Please find below a list of blogs, news items, papers and publications related to Ecosulis and the rewilding and restoration space.
Posted by Daniel Allen on 05/31/2019
The Ecosulis Tech Challenge, which closed on April 5, generated a number of interesting submissions encompassing a wide range of rewilding-related technologies. While the quality and potential of these submissions was high, the Ecosulis judging panel felt that five of the most promising entries would benefit from further development. The panel has now provided feedback, with the five entries to be judged again - and the winner announced - in the early summer.
Posted by Vance Russell on 05/17/2019
Edited by Nathalie Pettorelli (Institute of Zoology, London), Sarah M. Durant (Institute of Zoology, London) and Johan T. du Toit (Utah State University), "Rewilding" was published in January 2019. Vance Russell, Ecosulis Biodiversity Lead, shares his thoughts on this new book.
Posted by Daniel Allen on 02/19/2019
Ecosulis's innovative BQC app is used by an increasingly broad spectrum of clients (as well as company employees) to measure changes in biodiversity quality, delivering value and improving conservation outcomes at a growing range of sites across the United Kingdom. The app's groundbreaking nature was recently recognised with two awards.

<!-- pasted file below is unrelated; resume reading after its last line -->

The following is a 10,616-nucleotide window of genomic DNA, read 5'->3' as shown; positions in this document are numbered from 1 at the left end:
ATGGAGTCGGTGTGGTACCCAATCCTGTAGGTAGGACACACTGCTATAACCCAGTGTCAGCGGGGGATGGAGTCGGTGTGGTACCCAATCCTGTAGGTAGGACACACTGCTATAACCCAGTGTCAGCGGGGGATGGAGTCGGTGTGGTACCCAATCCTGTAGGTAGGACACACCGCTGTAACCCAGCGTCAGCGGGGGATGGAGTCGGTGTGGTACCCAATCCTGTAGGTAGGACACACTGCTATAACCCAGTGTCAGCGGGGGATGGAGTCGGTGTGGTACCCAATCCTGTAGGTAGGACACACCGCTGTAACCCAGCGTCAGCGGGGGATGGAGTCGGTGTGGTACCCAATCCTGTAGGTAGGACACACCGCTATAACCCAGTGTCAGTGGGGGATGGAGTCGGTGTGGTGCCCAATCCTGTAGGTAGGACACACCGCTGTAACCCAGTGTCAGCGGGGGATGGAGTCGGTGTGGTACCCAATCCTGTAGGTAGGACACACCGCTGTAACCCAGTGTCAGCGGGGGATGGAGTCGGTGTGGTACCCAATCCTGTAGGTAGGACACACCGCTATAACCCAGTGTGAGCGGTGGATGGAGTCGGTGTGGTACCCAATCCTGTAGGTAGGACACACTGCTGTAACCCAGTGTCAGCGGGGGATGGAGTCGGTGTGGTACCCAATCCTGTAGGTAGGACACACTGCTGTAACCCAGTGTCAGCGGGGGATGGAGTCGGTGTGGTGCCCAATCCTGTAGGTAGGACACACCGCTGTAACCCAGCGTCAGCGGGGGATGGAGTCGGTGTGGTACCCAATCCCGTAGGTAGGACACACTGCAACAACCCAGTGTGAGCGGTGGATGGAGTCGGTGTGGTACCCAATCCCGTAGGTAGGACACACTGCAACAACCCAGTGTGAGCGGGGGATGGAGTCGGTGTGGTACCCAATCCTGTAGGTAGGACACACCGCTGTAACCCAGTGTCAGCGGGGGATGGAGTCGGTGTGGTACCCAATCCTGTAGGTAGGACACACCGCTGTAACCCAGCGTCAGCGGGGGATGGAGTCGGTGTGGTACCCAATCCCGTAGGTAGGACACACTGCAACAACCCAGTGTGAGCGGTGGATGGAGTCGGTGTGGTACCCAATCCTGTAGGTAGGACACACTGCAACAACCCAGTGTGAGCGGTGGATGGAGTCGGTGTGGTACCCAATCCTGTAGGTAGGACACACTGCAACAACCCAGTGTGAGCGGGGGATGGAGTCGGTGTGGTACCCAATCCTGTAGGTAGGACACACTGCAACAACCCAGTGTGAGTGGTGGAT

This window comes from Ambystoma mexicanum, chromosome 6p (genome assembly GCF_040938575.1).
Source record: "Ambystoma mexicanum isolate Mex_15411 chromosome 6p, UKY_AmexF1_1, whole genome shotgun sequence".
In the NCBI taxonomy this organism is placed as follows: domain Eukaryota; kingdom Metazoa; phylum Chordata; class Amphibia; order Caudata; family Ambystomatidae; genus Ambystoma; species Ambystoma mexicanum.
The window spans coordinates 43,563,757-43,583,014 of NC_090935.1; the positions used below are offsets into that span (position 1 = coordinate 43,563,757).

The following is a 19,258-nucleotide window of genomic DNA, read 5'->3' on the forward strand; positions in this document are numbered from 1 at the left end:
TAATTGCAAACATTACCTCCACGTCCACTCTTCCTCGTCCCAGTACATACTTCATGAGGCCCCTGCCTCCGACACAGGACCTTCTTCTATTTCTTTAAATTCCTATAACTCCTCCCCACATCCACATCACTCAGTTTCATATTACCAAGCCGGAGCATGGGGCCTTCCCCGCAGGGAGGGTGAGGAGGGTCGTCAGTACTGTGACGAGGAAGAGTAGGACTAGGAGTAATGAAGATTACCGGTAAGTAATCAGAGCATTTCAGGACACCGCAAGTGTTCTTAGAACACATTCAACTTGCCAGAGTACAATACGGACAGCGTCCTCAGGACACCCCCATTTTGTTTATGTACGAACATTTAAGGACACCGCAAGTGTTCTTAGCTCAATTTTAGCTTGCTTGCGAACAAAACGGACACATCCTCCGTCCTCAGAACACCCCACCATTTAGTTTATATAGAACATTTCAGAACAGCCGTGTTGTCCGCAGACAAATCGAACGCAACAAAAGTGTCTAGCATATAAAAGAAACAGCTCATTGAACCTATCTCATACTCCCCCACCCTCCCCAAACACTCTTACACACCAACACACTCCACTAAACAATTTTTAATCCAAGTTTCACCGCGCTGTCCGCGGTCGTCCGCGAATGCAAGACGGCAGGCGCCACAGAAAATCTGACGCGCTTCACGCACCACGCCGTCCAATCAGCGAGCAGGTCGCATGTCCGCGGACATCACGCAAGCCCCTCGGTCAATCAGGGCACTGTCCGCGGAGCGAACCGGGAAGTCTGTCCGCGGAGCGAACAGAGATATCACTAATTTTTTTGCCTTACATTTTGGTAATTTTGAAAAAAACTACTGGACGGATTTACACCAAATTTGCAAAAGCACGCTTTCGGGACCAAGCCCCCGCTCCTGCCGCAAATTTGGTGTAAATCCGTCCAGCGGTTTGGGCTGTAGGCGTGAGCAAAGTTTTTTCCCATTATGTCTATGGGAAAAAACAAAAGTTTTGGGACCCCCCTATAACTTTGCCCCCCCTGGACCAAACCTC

Posted by Sara King BSc (Hons) MCIEEM on 02/01/2019
Nature in the United Kingdom is in decline. Populations of priority species have decreased by more than 60% since the 1970s, and there is no evidence of a reversal in this trend. UK landscapes are under more pressure than ever to deliver housing, infrastructure and food. Several species, including once common animals such as the European hedgehog, are in danger of disappearing forever. We need to ensure that policy and conservation methods protect the best of the biodiversity that we have left within the UK. But we also need to restore the habitats, species and biodiversity that we have lost in recent years. Climate change is the next big threat to our species and habitats, and we are currently in a poor position to mitigate its impact.